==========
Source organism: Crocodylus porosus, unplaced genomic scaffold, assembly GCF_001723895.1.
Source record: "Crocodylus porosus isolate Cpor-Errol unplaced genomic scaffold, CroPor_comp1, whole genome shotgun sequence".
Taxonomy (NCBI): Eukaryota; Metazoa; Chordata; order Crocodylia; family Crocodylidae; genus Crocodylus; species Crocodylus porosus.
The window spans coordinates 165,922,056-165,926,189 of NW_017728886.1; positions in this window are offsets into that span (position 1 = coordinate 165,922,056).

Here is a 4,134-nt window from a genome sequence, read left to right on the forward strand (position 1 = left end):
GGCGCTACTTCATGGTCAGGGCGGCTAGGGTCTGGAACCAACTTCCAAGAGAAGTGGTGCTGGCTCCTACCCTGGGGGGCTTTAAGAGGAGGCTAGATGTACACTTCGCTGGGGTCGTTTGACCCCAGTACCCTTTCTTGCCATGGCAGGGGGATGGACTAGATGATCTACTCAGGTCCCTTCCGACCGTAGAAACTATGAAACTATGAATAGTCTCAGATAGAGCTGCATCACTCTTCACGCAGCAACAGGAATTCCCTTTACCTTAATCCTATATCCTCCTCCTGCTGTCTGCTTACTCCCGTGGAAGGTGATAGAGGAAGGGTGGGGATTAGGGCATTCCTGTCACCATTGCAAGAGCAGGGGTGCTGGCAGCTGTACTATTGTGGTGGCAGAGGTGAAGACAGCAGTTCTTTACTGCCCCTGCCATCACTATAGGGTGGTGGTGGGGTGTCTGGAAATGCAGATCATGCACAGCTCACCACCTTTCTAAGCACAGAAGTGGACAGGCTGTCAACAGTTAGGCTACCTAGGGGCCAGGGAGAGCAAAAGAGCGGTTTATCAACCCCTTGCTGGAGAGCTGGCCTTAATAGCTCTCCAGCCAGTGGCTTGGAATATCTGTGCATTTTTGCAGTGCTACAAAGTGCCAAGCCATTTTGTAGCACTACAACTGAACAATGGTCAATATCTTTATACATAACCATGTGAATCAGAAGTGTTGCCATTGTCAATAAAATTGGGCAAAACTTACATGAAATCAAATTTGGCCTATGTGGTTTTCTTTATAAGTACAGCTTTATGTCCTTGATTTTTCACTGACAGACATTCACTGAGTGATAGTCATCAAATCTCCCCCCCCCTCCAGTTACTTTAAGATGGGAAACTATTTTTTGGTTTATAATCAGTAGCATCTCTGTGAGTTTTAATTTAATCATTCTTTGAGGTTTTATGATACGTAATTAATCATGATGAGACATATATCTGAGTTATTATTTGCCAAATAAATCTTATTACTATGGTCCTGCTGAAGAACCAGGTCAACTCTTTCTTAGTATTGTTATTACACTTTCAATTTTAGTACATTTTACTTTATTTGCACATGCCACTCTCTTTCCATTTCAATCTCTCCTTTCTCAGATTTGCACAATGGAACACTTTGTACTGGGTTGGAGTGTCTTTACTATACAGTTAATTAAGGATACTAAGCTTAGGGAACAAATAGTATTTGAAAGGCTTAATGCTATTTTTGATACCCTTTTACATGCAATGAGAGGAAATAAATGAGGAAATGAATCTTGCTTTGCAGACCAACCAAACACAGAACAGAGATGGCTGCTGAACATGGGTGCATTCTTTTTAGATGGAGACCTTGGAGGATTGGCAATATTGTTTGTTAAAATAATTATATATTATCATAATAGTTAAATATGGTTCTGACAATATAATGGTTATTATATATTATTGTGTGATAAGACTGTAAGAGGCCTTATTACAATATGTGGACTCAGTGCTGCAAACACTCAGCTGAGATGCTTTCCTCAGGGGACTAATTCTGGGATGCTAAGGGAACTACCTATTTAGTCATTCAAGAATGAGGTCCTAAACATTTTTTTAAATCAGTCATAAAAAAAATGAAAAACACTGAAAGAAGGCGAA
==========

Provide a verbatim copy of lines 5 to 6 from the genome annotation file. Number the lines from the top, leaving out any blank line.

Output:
Here is a 4,134-nt window from a genome sequence, read left to right on the forward strand (position 1 = left end):
GGCGCTACTTCATGGTCAGGGCGGCTAGGGTCTGGAACCAACTTCCAAGAGAAGTGGTGCTGGCTCCTACCCTGGGGGGCTTTAAGAGGAGGCTAGATGTACACTTCGCTGGGGTCGTTTGACCCCAGTACCCTTTCTTGCCATGGCAGGGGGATGGACTAGATGATCTACTCAGGTCCCTTCCGACCGTAGAAACTATGAAACTATGAATAGTCTCAGATAGAGCTGCATCACTCTTCACGCAGCAACAGGAATTCCCTTTACCTTAATCCTATATCCTCCTCCTGCTGTCTGCTTACTCCCGTGGAAGGTGATAGAGGAAGGGTGGGGATTAGGGCATTCCTGTCACCATTGCAAGAGCAGGGGTGCTGGCAGCTGTACTATTGTGGTGGCAGAGGTGAAGACAGCAGTTCTTTACTGCCCCTGCCATCACTATAGGGTGGTGGTGGGGTGTCTGGAAATGCAGATCATGCACAGCTCACCACCTTTCTAAGCACAGAAGTGGACAGGCTGTCAACAGTTAGGCTACCTAGGGGCCAGGGAGAGCAAAAGAGCGGTTTATCAACCCCTTGCTGGAGAGCTGGCCTTAATAGCTCTCCAGCCAGTGGCTTGGAATATCTGTGCATTTTTGCAGTGCTACAAAGTGCCAAGCCATTTTGTAGCACTACAACTGAACAATGGTCAATATCTTTATACATAACCATGTGAATCAGAAGTGTTGCCATTGTCAATAAAATTGGGCAAAACTTACATGAAATCAAATTTGGCCTATGTGGTTTTCTTTATAAGTACAGCTTTATGTCCTTGATTTTTCACTGACAGACATTCACTGAGTGATAGTCATCAAATCTCCCCCCCCCTCCAGTTACTTTAAGATGGGAAACTATTTTTTGGTTTATAATCAGTAGCATCTCTGTGAGTTTTAATTTAATCATTCTTTGAGGTTTTATGATACGTAATTAATCATGATGAGACATATATCTGAGTTATTATTTGCCAAATAAATCTTATTACTATGGTCCTGCTGAAGAACCAGGTCAACTCTTTCTTAGTATTGTTATTACACTTTCAATTTTAGTACATTTTACTTTATTTGCACATGCCACTCTCTTTCCATTTCAATCTCTCCTTTCTCAGATTTGCACAATGGAACACTTTGTACTGGGTTGGAGTGTCTTTACTATACAGTTAATTAAGGATACTAAGCTTAGGGAACAAATAGTATTTGAAAGGCTTAATGCTATTTTTGATACCCTTTTACATGCAATGAGAGGAAATAAATGAGGAAATGAATCTTGCTTTGCAGACCAACCAAACACAGAACAGAGATGGCTGCTGAACATGGGTGCATTCTTTTTAGATGGAGACCTTGGAGGATTGGCAATATTGTTTGTTAAAATAATTATATATTATCATAATAGTTAAATATGGTTCTGACAATATAATGGTTATTATATATTATTGTGTGATAAGACTGTAAGAGGCCTTATTACAATATGTGGACTCAGTGCTGCAAACACTCAGCTGAGATGCTTTCCTCAGGGGACTAATTCTGGGATGCTAAGGGAACTACCTATTTAGTCATTCAAGAATGAGGTCCTAAACATTTTTTTAAATCAGTCATAAAAAAAATGAAAAACACTGAAAGAAGGCGAA